In 1993, Bob May had a tough decision to make.
He was a couple of years out of college. He was newly married. He was trying to establish himself on the PGA Tour. And he was doing it out of a cramped apartment in Anaheim Hills, Calif.
May looked at his options and saw that Las Vegas, with its weather, affordable housing and numerous golf courses, was a good place to put down roots. It also didn’t impose a state income tax.
“That was a good decision, said May, 45, who is best known for his playoff against Tiger Woods in the 2000 PGA Championship at Valhalla. “We’ve loved it here, and it’s been great to see the sport grow over the years.”
Tonight on The Hill at TPC Summerlin, May will be honored with induction into the Las Vegas Golf Hall of Fame along with Brenda Knott, Ray Norvell and Bill Walters. The ceremony is the unofficial kickoff of activities for the Shriners Hospitals for Children Open, which gets underway Thursday.
“It’s a very special honor,” May said. “You put in several thousand hours, and people see when you play on the Tour. But they never see the sacrifices you make. That’s what makes this honor so special, that all that hard work is recognized.”
May continues to help grow the game locally. His Bob May Golf Academy at Silverstone Golf Club is dedicated to helping young players improve as they make the inevitable transitions in golf.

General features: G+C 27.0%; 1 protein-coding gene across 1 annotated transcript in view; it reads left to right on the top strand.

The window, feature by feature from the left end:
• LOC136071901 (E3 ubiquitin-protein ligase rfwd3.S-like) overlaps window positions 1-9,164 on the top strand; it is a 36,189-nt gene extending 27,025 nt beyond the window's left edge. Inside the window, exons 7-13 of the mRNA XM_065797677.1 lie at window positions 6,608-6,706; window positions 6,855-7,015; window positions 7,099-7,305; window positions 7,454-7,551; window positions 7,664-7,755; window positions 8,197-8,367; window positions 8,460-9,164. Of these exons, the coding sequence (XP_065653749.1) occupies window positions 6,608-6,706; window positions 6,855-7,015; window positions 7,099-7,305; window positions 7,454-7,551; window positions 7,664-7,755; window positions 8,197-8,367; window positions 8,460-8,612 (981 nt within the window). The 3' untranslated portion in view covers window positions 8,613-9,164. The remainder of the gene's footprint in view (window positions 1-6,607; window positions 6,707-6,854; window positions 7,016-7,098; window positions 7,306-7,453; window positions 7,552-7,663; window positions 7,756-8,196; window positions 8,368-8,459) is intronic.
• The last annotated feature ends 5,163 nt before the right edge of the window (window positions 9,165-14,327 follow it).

“Whether you’re a junior high school player trying to get to high school or a high school player trying to get to college or a college player trying to go on the tour, we’re looking to help the local kids get themselves ready to play at that next level, wherever it is they want to go with their golf,” May said.
But May isn’t ready to give up competitive golf. He has battled back issues the past few years that have limited his time to play. And even though he’s 45, he still believes when healthy he can hold his own.
“I owe it to myself to try,” he said. “I’ve had surgery on my back. But I’m feeling really good. I’ve lost 15 pounds and I’m in the best shape I’ve been in years. And I really want this.”
May, who played collegiately at Oklahoma State and was a member of the 1991 U.S. Walker Cup team, has one career pro title, that coming in the 1999 British Masters. He defeated Colin Montgomerie, who at the time was the world’s No. 2 player to Woods, to take the title.
“I’m going to try and play and also teach,” he said. “I don’t know how successful I’ll be, but as long as I feel good physically, I feel I owe it to myself to try.”
Joining May in the induction ceremonies is Knott, who is considered one of the top female amateur players in history and was a multiple winner of the Women’s Southern Nevada Amateur and Women’s State Amateur titles. Norvell has been a longtime supporter of the sport at multiple levels, from amateur and high school to the PGA Tour.
Walters, who is well known for his sports gambling exploits, is the owner and developer of three local courses — Bali Hai, Desert Pines and Royal Links. He has been active in the local golf community for more than four decades.
Contact reporter Steve Carp at firstname.lastname@example.org or 702-387-2913. Follow him on Twitter: @stevecarprj.